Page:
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I am a college graduate who has experience tutoring 6th and 7th graders in reading comprehension, grammar, vocabulary expansion, and essay writing while serving as an AmeriCorps City Year member. I have also tutored High School and College students in English and analyzing Classical Literature. Through volunteer work with another organization, I have also worked with younger populations on reading comprehension and vocabulary expansion. My studies in Speech-Language Pathology and my work as a City Year member has aided me in mastering attentive listening skills, ability to write lesson plans that focus on my student's needs, creating vocabulary and math games, and keeping track of my students' progress. I am a flexible educator, ready to adapt to different students' learning styles, while making the lessons interactive and fun.

Nicole’s Qualifications

Education & Certification

Undergraduate Degree: CUNY Brooklyn College - Bachelors, Speech-Language Pathology


baking, cooking, reading, watching movies, learning guitar, dancing, biking, writing, listening to music

Tutoring Subjects

College English

Comparative Literature


English Grammar and Syntax

Essay Editing

High School English



Public Speaking



Q & A

What is your teaching philosophy?

I believe the best way to relay a concept to a student is to do it through their interests. Relate the subject to the student, so they can overcome the fear of something new, and tackle an approachable challenge.

What might you do in a typical first session with a student?

I would introduce myself to my student, tell them about my background and interests to see if we have anything in common. I would want my student and I to get to know each other as people, not just tutor and student. This would allow us to create a level of trust that leaves the student feeling open to tell me their challenges. From this point, I would ask my student to explain what they need help with, and what strategies they have already used to address these challenges. Then, I would do some exercises related to the areas the student felt they needed help with, to get a better understanding of how I could most efficiently help my student. After the exercises, I would discuss with the student the schedule of topics we would cover and an outline of how the sessions would proceed from then on.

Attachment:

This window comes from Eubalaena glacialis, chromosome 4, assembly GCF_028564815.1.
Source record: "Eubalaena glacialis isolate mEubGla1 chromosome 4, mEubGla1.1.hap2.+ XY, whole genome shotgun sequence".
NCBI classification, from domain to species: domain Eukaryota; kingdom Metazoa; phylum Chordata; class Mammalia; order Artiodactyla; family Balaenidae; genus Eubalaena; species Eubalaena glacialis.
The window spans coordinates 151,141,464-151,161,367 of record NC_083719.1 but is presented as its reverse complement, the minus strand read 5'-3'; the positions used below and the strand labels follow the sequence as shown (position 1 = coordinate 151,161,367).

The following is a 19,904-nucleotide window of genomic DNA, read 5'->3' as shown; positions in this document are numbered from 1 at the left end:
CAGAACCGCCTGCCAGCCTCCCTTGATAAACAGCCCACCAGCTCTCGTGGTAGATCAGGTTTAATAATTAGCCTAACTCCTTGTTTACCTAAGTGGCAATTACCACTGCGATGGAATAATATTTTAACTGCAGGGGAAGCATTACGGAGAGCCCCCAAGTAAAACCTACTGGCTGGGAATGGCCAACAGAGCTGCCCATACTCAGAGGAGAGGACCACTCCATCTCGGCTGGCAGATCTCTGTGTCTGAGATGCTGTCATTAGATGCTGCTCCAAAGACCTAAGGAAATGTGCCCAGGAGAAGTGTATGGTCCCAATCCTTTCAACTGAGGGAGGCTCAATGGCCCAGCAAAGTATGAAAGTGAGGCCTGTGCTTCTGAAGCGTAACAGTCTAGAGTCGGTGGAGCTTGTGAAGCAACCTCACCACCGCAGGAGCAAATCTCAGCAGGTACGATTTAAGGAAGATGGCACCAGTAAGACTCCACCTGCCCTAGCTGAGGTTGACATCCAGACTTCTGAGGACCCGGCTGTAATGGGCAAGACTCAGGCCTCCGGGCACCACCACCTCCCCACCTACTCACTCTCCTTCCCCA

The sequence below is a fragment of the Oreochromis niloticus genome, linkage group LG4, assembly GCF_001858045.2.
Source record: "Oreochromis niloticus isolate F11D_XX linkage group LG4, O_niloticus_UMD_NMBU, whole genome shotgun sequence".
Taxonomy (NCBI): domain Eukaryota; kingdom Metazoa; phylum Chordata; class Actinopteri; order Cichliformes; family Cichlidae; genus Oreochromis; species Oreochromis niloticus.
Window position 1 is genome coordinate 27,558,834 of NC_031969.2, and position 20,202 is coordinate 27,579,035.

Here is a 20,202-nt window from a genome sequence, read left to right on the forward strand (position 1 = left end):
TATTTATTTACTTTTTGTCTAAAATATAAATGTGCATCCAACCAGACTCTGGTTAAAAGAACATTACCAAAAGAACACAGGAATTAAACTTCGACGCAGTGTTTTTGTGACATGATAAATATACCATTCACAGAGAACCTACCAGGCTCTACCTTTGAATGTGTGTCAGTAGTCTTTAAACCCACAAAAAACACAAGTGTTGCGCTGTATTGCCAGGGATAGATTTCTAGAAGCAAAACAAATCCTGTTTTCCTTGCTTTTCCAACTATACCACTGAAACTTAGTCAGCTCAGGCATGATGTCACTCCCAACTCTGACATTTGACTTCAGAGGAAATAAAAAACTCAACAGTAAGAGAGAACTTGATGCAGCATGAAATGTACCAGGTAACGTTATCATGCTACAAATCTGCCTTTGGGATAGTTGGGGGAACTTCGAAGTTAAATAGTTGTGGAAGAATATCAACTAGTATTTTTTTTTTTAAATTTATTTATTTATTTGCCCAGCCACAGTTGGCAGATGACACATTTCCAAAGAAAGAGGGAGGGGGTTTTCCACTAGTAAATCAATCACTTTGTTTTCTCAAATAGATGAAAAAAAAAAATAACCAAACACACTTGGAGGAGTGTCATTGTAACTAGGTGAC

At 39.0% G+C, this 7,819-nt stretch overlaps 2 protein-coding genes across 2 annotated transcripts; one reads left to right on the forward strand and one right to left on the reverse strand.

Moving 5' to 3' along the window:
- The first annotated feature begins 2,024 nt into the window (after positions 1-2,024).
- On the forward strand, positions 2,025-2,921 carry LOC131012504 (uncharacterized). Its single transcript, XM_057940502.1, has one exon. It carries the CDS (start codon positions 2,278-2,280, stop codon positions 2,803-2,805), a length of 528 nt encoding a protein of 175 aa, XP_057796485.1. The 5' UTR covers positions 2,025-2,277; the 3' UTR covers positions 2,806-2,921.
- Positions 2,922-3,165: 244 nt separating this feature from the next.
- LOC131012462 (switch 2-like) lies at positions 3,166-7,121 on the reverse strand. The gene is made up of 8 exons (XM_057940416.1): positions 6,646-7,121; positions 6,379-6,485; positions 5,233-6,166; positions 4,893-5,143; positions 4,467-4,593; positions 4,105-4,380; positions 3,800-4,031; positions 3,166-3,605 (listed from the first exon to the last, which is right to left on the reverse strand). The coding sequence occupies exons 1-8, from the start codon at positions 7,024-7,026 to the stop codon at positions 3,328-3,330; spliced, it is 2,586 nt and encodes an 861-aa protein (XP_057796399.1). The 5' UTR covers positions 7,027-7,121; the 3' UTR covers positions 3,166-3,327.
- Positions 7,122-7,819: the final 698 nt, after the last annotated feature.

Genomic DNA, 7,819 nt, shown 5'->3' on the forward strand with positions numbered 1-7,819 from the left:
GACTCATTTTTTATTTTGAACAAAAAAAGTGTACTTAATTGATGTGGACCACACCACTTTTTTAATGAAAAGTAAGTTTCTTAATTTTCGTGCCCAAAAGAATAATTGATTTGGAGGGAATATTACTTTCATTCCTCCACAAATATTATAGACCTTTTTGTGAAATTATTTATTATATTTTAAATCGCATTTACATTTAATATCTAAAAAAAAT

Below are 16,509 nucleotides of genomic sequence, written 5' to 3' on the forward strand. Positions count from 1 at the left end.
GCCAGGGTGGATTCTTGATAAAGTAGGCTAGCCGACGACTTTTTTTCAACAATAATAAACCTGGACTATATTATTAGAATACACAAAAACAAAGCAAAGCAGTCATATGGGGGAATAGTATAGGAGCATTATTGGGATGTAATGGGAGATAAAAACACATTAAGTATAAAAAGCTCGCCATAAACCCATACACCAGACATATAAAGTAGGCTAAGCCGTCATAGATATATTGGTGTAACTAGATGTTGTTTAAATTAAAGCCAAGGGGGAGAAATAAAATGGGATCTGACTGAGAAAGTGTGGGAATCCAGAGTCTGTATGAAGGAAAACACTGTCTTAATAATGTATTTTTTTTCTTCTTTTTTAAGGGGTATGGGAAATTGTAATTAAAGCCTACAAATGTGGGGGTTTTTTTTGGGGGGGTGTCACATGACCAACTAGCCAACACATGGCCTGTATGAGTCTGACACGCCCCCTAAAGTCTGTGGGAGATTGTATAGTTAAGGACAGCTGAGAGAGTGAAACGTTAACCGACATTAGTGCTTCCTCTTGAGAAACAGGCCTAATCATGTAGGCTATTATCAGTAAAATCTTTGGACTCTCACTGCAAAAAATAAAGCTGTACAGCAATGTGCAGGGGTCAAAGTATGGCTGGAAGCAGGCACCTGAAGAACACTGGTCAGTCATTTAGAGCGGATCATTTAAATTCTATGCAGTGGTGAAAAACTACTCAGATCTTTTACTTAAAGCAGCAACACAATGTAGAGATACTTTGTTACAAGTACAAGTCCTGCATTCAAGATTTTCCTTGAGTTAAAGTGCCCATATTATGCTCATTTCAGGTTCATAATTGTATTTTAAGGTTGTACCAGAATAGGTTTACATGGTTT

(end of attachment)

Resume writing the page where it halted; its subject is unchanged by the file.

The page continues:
How can you help a student become an independent learner?

I would ask my students "wh" questions (what, who, where, why) to encourage them to analyze the question to better understand the skill that is being tested. I would put more emphasis on understanding the concept behind the question instead of the question itself.

How would you help a student stay motivated?

I would create a progress chart to show topics covered through our time spent together. I would also make sure to schedule breaks during sessions where my student and I could talk about general topics: movies, pop culture, news, etc., or meditate or do a physical activity to help clear our minds before moving onto the next question.

If a student has difficulty learning a skill or concept, what would you do?

First, I would see if the student needs a break or if something that happened in their day is affecting their ability to focus on the task at hand. If that is not the case, then I would go through the steps to use the skill or understand the concept to pinpoint the exact area where the student is getting confused. This way, I can help the student on the one aspect of the concept that is confusing instead of just rehashing the same words over and over again.

How do you help students who are struggling with reading comprehension?

First, I have a reading session with the student where I have them read a section of the passage silently and then explain to me what they read without looking at the text. This way, I can gauge if the student can recall events, follow a plot line, and remember character names. If the student has trouble with this task, I would ask specific "wh" questions where they can use the text to find the answer to help them get used to paying attention to those specific details that are important to the story. I would then teach the student different strategies to help them stay focused on the reading, take notes of important facts, and acquire tools to remember aspects of the story.